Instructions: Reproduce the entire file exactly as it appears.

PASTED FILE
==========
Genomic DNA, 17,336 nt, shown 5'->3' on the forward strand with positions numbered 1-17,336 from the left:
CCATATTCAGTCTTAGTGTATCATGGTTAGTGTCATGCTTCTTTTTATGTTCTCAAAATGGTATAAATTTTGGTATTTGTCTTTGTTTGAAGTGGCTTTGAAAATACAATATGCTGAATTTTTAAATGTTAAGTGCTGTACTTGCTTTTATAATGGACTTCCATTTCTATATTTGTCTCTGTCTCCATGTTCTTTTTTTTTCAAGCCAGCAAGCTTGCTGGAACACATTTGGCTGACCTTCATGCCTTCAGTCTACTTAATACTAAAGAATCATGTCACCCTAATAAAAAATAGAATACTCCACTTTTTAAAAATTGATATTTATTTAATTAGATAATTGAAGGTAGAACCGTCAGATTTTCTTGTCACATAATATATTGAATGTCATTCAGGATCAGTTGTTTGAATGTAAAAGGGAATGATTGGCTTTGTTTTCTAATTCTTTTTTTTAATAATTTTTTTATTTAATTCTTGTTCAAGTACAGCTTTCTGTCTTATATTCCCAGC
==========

Genomic DNA, 17,336 nt, shown 5'->3' on the forward strand with positions numbered 1-17,336 from the left:
CCATATTCAGTCTTAGTGTATCATGGTTAGTGTCATGCTTCTTTTTATGTTCTCAAAATGGTATAAATTTTGGTATTTGTCTTTGTTTGAAGTGGCTTTGAAAATACAATATGCTGAATTTTTAAATGTTAAGTGCTGTACTTGCTTTTATAATGGACTTCCATTTCTATATTTGTCTCTGTCTCCATGTTCTTTTTTTTTCAAGCCAGCAAGCTTGCTGGAACACATTTGGCTGACCTTCATGCCTTCAGTCTACTTAATACTAAAGAATCATGTCACCCTAATAAAAAATAGAATACTCCACTTTTTAAAAATTGATATTTATTTAATTAGATAATTGAAGGTAGAACCGTCAGATTTTCTTGTCACATAATATATTGAATGTCATTCAGGATCAGTTGTTTGAATGTAAAAGGGAATGATTGGCTTTGTTTTCTAATTCTTTTTTTTAATAATTTTTTTATTTAATTCTTGTTCAAGTACAGCTTTCTGTCTTATATTCCCAGC